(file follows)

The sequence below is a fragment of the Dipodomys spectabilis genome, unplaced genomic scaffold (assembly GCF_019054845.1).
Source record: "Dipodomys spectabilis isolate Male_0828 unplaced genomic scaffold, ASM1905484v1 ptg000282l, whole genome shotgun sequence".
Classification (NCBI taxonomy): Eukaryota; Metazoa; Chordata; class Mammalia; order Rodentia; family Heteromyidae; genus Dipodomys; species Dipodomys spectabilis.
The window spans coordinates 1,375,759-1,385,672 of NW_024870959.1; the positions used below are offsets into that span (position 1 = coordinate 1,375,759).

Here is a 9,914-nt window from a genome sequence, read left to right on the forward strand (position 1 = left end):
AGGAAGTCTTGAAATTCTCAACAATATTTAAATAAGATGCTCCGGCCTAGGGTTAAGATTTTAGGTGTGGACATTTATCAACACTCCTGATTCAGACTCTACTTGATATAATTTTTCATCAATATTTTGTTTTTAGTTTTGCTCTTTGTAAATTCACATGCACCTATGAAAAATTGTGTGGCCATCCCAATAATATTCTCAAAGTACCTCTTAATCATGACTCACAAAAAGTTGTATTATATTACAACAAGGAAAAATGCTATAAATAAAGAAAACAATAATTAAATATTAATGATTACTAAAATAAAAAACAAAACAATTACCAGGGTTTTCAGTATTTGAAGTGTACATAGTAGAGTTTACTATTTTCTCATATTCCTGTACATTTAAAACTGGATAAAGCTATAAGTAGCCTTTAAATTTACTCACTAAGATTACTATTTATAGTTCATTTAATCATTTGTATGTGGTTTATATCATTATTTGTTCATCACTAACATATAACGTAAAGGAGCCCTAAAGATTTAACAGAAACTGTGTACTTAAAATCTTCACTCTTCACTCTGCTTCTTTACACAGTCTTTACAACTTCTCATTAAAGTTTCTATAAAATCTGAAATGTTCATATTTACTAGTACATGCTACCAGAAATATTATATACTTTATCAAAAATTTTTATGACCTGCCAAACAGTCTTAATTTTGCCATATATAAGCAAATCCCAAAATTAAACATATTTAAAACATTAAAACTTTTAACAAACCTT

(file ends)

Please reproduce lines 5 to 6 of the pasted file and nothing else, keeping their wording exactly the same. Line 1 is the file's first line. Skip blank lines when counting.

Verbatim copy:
Here is a 9,914-nt window from a genome sequence, read left to right on the forward strand (position 1 = left end):
AGGAAGTCTTGAAATTCTCAACAATATTTAAATAAGATGCTCCGGCCTAGGGTTAAGATTTTAGGTGTGGACATTTATCAACACTCCTGATTCAGACTCTACTTGATATAATTTTTCATCAATATTTTGTTTTTAGTTTTGCTCTTTGTAAATTCACATGCACCTATGAAAAATTGTGTGGCCATCCCAATAATATTCTCAAAGTACCTCTTAATCATGACTCACAAAAAGTTGTATTATATTACAACAAGGAAAAATGCTATAAATAAAGAAAACAATAATTAAATATTAATGATTACTAAAATAAAAAACAAAACAATTACCAGGGTTTTCAGTATTTGAAGTGTACATAGTAGAGTTTACTATTTTCTCATATTCCTGTACATTTAAAACTGGATAAAGCTATAAGTAGCCTTTAAATTTACTCACTAAGATTACTATTTATAGTTCATTTAATCATTTGTATGTGGTTTATATCATTATTTGTTCATCACTAACATATAACGTAAAGGAGCCCTAAAGATTTAACAGAAACTGTGTACTTAAAATCTTCACTCTTCACTCTGCTTCTTTACACAGTCTTTACAACTTCTCATTAAAGTTTCTATAAAATCTGAAATGTTCATATTTACTAGTACATGCTACCAGAAATATTATATACTTTATCAAAAATTTTTATGACCTGCCAAACAGTCTTAATTTTGCCATATATAAGCAAATCCCAAAATTAAACATATTTAAAACATTAAAACTTTTAACAAACCTT